Pylon design competition winner revealed

graphic showing pylon detail

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A T-shaped design has scooped a £5,000 prize in a competition to find the next generation of electricity pylons.

Danish engineering firm Bystrup beat 250 rivals to win the Royal Institute of British Architects contest.

It set the challenge to replace the familiar "triangle" design - in use since the 1920s - in May, although there is no commitment to build them.

An increasing number of pylons are expected to be needed to connect new wind, nuclear and hydroelectric plants.

Time for T?

Bystrup's architect Rasmus Jessing said he aimed for a more positive shape than the traditional "grumpy old men" design, as they are known in Denmark, to carry new forms of renewable energy.

Ian Ritchie Architects' Silhouette (left) and New Town Studio's Totem

National Grid says it could work with two of the runners-up, as well as the winner

"Hopefully in the next couple of years it will be time for T - the T-pylon," he said.

Six entries shortlisted in the competition, organised with the Department of Energy and Climate Change and energy firm National Grid, have been on show in London's Victoria and Albert Museum. The five runners-up received £1,000 each.

The jury - which included Energy Secretary Chris Huhne, leading architects and energy officials - rated entries on design quality, functionality, and technical viability.

After calling for entries to be "both grounded in reality and beautiful", the judges took into account the public response to the designs and the teams' abilities to create them.

'Ingenious structure'

Mr Huhne praised the T-pylon as "an innovative design which is simple, classical and practical".

"Its ingenious structure also means that it will be much shorter and smaller than existing pylons and therefore less intrusive," he added.

AL_A & Arup's Plexus The five runners-up were awarded £1,000 each

There are more than 88,000 pylons in the UK, carrying up to 400,000 volts of electricity over thousands of miles.

Most are about 50m (165ft) high and weigh some 30 tonnes but Bystrup says the 20-tonne T-pylon would stand at just 32m (105ft).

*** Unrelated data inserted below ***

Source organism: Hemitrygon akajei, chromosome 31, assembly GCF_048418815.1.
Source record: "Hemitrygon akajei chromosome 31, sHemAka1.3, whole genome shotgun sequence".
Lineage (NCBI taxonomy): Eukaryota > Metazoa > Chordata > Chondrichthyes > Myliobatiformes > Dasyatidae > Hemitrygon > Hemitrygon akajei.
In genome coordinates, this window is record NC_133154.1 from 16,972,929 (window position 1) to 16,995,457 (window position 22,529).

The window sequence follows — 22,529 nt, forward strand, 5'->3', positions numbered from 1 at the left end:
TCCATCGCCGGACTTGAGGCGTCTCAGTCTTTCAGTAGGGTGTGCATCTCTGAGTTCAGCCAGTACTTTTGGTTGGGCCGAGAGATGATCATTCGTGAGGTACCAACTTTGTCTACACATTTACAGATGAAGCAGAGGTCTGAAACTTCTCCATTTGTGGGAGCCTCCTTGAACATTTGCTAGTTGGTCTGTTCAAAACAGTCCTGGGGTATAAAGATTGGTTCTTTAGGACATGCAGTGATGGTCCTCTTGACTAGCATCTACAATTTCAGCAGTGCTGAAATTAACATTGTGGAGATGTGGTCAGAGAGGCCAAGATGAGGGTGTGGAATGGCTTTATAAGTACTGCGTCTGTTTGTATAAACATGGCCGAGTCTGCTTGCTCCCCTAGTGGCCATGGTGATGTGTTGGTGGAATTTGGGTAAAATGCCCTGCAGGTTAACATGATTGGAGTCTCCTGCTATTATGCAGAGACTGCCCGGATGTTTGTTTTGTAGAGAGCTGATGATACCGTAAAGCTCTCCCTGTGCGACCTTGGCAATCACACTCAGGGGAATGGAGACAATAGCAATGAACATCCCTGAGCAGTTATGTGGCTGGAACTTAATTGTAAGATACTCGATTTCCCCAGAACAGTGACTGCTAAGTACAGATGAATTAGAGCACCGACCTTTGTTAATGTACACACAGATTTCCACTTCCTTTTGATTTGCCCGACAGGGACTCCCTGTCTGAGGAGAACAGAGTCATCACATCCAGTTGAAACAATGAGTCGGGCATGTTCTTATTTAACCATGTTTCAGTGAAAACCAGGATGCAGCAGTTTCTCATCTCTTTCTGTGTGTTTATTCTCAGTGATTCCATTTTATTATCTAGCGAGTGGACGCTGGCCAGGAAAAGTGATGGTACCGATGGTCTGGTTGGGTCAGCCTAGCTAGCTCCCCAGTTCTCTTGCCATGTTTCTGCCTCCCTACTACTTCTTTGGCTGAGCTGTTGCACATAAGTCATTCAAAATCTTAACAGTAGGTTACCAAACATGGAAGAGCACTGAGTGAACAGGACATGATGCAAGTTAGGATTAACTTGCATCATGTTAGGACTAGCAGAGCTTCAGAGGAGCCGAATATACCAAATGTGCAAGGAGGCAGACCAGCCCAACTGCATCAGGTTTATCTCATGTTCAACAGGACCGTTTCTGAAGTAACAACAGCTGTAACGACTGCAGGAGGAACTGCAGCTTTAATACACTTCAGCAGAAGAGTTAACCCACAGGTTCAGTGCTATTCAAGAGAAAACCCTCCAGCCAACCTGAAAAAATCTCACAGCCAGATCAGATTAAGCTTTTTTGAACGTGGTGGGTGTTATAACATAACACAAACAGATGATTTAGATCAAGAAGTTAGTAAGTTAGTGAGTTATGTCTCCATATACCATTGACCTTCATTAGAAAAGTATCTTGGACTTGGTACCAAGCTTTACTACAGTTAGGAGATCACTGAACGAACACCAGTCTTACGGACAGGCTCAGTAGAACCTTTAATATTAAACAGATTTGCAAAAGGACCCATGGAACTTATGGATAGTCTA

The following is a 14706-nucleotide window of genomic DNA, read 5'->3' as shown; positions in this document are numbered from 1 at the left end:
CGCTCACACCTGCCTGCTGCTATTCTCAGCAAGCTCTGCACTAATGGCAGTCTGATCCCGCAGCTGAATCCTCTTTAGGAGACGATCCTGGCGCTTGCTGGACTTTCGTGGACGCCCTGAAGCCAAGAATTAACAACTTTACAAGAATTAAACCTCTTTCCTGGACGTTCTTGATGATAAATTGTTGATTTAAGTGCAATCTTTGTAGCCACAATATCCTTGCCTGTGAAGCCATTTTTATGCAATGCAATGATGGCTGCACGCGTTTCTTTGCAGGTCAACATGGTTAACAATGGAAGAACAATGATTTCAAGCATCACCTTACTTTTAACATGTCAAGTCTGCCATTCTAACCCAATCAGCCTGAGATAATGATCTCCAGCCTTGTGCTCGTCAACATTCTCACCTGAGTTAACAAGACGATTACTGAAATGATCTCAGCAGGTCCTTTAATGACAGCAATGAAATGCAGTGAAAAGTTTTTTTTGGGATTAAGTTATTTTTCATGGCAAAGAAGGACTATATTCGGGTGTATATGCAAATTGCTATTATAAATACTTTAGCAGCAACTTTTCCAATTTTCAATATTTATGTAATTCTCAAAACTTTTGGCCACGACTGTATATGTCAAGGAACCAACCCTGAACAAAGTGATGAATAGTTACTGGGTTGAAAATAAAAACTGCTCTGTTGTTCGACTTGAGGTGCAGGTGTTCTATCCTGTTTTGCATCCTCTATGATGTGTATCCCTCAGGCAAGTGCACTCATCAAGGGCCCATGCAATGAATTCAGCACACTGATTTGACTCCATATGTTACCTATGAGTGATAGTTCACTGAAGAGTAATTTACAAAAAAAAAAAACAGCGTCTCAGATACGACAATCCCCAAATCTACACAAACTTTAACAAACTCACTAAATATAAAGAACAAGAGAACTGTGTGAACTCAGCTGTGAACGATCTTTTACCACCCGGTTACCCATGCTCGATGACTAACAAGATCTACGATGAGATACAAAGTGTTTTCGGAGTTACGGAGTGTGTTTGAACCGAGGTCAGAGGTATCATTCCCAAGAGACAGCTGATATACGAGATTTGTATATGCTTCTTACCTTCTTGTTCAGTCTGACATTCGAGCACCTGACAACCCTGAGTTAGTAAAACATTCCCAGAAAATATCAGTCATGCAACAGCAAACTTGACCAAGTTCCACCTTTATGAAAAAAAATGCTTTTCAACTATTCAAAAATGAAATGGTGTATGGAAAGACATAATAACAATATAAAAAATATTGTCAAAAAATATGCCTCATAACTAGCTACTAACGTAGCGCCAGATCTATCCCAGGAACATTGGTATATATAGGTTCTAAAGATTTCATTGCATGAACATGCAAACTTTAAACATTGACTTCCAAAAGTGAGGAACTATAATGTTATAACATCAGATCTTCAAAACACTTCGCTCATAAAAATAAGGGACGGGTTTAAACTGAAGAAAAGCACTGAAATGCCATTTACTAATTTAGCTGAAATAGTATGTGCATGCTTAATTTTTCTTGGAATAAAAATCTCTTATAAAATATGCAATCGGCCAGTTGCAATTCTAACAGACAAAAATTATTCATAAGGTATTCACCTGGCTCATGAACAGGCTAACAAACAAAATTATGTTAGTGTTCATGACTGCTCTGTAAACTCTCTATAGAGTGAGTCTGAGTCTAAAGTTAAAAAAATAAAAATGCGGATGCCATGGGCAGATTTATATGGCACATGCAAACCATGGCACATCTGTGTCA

The pylons could be coloured to blend in with the countryside, while a stainless steel version for coastal areas would offer protection against corrosion from airborne salt, it says.

National Grid says it wants to work with Bystrup and two others: Essex-based New Town Studio - which designed the lattice-framed Totem pylon - and Ian Ritchie Architects, of London, with its sleek Silhouette.

Organisers say the target of reducing carbon emissions by 80% by 2050 will lead to electricity playing an increasingly important role in the UK's energy mix.

A subsequent proliferation of pylons and underground cables "have the potential to transform our landscapes for good or bad, and for generations to come", they said.

Repair costs

Campaigners frequently complain that pylons blight the countryside, while Lib Dem MP Tessa Munt described damage they cause as "beyond belief" in a Parliamentary debate in July.

However, National Grid says it is 10 times as expensive to lay underground cables which are also more difficult and costly to repair.

And the 1920s pylons retain some fans.

Flash Bristow, from the Pylon Appreciation Society, said they were an "elegant engineering solution".

"Existing pylons I appreciate because they're a lattice design, so when you look at the pylon what you see, a lot of it, is actually the background coming through."


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  • rate this

    Comment number 100.


    [make blades less visible...]
    "So when the blades went round they would have to keep changing colour !!"

    You should have a chameleon colony on each blade, for camoflage, but then you'd need a special species of chameleon which didn't get dizzy.

  • rate this

    Comment number 99.

    If you look at the wind turbine design, the turbine appears to have no supporting structures to suspend or fix it in the middle of the circular structure. Also, the design would not allow the turbine to rotate according to wind direction.

  • rate this

    Comment number 98.

    It's obvious why the design with the integrated turbine didn't make the shortlist: you'd have to turn off the whole transmission line every time any one of the turbines needed maintenance. With hundreds of turbines on the line, the power would never be on.

  • rate this

    Comment number 97.

    If they were really smart then they would incorporate wind turbines into the design. If you are going to have to put these things up you may as well make the best use of them, and you will be connected to most of the infrastructure anyway.